Chartis System

The Chartis system is a pulmonary diagnostic tool that allows physicians to identify which patients are appropriate for the Zephyr valve procedure.

  • Provides precise flow and pressure readings for specific lobes in the lungs to assess collateral ventilation
  • Over 70% of treatment responders are correctly identified using the Chartis system1

1 Hopkinson NS et al. (2011) Eur Respir J

 

How It Works

Image of inflated Chartis Baloon Catheter
The Chartis balloon catheter is inserted through a bronchoscope to the target airway, and the balloon is inflated to block flow to the target region.
Image of Chartis System
The system calculates airway resistance and measures CV in isolated lobes in the lung. The Chartis console displays expiratory air flow (orange), pressure (blue), and resistance measurements.

 

Chartis System

Item Number Description
CHR-CO-100 Chartis Pulmonary Assessment System – Console
CHR-CA-12.0 Chartis Pulmonary Assessment System – Catheter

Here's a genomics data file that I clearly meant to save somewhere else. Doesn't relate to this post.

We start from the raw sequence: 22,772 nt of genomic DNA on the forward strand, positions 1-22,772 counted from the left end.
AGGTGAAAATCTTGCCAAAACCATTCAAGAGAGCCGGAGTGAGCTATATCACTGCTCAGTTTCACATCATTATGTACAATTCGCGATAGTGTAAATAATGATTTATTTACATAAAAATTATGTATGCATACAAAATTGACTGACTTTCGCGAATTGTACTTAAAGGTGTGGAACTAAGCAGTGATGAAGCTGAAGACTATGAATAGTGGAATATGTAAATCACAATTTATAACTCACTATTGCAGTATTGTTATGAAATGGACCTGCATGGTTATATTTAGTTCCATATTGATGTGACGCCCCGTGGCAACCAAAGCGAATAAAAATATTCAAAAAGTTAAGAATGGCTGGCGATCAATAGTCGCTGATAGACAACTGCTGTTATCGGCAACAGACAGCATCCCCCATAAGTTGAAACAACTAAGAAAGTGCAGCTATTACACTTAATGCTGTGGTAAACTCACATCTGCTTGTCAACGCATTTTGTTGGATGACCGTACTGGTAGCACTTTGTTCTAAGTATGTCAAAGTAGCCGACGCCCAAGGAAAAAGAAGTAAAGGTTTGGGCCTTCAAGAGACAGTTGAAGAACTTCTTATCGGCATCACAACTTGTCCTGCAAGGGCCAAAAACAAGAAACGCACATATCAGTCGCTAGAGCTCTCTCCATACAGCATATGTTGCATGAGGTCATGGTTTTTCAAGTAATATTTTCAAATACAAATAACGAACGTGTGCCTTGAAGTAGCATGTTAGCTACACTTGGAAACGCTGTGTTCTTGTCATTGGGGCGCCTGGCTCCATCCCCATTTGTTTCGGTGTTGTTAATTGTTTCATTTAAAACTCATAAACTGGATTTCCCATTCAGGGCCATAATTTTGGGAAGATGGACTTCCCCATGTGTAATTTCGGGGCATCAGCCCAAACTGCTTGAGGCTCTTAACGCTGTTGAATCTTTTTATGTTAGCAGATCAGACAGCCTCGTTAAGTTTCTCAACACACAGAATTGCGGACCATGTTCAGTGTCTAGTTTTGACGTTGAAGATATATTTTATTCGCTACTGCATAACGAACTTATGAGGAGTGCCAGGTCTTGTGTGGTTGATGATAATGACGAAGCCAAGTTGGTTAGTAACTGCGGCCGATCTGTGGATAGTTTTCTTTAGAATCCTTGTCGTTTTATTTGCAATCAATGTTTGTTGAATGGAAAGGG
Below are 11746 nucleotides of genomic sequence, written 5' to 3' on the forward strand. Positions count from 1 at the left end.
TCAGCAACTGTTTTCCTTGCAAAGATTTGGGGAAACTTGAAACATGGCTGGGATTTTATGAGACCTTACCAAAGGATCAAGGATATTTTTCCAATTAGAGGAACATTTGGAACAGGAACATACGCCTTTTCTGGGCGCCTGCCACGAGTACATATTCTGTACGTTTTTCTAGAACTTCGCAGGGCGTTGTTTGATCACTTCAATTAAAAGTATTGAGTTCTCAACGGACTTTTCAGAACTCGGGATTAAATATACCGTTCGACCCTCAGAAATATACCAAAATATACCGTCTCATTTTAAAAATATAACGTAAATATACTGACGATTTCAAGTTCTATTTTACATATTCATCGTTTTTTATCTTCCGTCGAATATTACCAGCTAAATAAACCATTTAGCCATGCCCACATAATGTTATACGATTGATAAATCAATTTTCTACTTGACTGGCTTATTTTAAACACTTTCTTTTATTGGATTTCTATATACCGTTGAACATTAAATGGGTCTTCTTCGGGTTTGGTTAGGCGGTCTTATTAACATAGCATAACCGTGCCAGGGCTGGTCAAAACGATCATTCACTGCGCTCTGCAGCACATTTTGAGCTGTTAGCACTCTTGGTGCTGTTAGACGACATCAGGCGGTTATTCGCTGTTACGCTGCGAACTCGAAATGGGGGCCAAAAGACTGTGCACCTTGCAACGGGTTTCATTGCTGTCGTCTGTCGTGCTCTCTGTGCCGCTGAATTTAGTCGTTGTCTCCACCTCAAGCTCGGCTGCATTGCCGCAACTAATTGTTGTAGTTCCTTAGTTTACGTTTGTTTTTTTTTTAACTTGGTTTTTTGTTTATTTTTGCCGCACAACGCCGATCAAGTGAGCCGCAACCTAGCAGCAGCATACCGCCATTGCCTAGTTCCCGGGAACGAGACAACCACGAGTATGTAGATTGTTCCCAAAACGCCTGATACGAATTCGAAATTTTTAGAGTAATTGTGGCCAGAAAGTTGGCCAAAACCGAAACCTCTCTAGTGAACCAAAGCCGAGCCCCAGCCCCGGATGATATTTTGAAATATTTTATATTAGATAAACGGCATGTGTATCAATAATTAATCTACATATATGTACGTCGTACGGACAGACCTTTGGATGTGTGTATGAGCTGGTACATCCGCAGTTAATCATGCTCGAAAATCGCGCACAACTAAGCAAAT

CHR-CA-12.0-XL Chartis Pulmonary Assessment System – Catheter XL

Note: The Chartis System consists of a disposable balloon catheter and console.

Collateral ventilation can limit the effectiveness of endobronchial LVR therapy1,2

Using the Chartis system to accurately assess collateral ventilation (CV) within the targeted treatment area, physicians can identify which patients are appropriate for the Zephyr valve therapy.

Image of Collateral ventilation

Collateral ventilation (CV+)

Expiratory airflow persists over time, indicating the presence of collateral airflow from adjacent lung compartments.

Image of no collateral ventilation

No collateral ventilation (CV-)

Expiratory airflow in the lung compartment is reduced over several breathing cycles, indicating little to no collateral airflow from adjacent lung compartments.

1 Aljuri N, Freitag L. Validation and pilot clinical study of a new bronchoscopic method to measure collateral ventilation prior to endobronchial lung volume reduction. J Appl Physiol. 2009;106:774-783.
2 Fessler HE. Collateral damage assessment for endobronchial lung volume reduction. J Appl Physiol. 2009;106:755-756.